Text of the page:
In each film, he is hired to do a different job, but his ride of choice is always a BMW of some sort. Each one is only six or seven minutes long. The tone and story in each depends on who directed it; some are dark and disturbing, and some are downright hilarious. and others are heartbreaking.
BMW put up the money to do it right as well. As the ad blog notes, the seven films cost a combined total of $25 million to produce. The acting, directing, camera work, special effects and stunt driving are all first rate.
Anonymous Content chairman Steve Golin told Shoot, ‘‘The good news is that these weren’t commercials. We had very few restrictions. The budgets were equivalent to [those of] high-end commercials.’’
Much of the credit should also go to Owen, who nailed his role perfectly. His Driver is a classic cipher in that Clint Eastwood western flick/masterless samurai mold. Though he stars in each of the films, we never even learn his name. He's quiet and keeps to himself, and even though his job forces him to deal with some extremely shady people, he adheres closely to his own code of ethics.
At one point he alludes to being divorced or a widower, but that's about all we ever glean about his personal life. All we know is that he's cool, he's resourceful, he's got a sardonic wit, he seems to enjoy his job, he's extremely gifted behind the wheel, and he has a preference for BMWs.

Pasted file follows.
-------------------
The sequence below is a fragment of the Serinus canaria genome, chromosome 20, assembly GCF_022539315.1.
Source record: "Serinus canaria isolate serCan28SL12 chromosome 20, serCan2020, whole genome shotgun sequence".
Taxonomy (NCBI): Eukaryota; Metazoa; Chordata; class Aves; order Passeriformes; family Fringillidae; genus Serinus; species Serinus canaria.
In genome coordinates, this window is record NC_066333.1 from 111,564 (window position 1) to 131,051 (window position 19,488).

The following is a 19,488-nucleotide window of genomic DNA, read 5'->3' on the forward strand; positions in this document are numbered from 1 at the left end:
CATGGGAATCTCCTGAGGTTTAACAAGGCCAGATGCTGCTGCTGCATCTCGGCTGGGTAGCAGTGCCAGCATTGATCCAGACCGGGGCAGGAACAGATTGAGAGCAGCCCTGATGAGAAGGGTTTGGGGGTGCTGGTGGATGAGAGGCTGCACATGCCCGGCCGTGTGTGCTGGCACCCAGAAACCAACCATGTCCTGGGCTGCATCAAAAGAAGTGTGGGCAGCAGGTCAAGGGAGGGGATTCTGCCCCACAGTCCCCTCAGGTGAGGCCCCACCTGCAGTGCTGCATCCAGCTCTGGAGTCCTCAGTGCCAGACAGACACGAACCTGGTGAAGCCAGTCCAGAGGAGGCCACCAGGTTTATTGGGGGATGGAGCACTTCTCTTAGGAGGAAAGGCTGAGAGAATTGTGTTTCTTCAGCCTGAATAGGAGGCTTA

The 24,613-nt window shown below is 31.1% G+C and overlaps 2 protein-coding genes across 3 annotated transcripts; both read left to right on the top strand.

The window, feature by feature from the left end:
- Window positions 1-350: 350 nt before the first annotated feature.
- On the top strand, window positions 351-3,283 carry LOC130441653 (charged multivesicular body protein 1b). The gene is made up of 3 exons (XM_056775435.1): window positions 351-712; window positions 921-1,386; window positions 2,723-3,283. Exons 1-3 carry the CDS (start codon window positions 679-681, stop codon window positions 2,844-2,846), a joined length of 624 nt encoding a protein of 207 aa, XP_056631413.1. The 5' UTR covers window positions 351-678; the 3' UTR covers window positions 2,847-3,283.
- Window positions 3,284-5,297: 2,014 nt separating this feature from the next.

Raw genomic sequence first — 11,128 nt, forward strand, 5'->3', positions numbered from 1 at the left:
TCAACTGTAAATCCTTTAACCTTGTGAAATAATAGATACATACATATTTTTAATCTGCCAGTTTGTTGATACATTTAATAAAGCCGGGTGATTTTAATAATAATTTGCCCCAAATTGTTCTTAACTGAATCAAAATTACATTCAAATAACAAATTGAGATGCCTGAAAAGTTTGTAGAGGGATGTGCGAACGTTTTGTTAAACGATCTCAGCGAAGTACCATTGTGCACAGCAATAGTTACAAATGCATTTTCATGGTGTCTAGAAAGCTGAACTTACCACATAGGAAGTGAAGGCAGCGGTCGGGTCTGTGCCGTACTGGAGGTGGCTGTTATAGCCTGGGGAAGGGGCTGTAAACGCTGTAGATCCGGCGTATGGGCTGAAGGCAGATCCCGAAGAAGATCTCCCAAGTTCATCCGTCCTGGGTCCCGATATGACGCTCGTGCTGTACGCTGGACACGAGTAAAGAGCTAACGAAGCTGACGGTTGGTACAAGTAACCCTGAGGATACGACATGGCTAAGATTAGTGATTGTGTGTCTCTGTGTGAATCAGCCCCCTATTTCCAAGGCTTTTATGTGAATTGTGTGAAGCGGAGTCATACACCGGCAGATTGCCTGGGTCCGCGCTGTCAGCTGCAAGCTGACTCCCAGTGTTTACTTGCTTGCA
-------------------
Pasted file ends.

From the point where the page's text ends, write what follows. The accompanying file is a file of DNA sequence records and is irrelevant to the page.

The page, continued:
The first film debuted on the sadly now-defunct BMW Films website in April 2001. They advertised the site in movie trailers and on TV, and it was an instant hit right away. New films were released every few weeks to overwhelming web traffic, and after some 11 million views in 2001 alone, a second season was authorized for 2002. These three films were produced by the Scott brothers and starred the then-new (and radically styled) BMW Z4 roadster.
All of the films are great, but a few really stand out in my mind.
If you're going to discuss The Hire, you have to start with "Ambush." The Driver gets hired to transport an elderly gentleman, but their ride gets hijacked by machine gun-wielding thugs in a van who demand the $2 million in stolen diamonds that the man claims to have swallowed. Initially reluctant to get shot over his client's treasure, the Driver realizes the man will be killed if he surrenders, so he hits the gas on his 740i and it's go time.
This one features a superb and desperate car chase — as well it should, since it was directed by John Frankenheimer of Grand Prix and Ronin fame — and it does a great job of setting the tone for the rest of the series.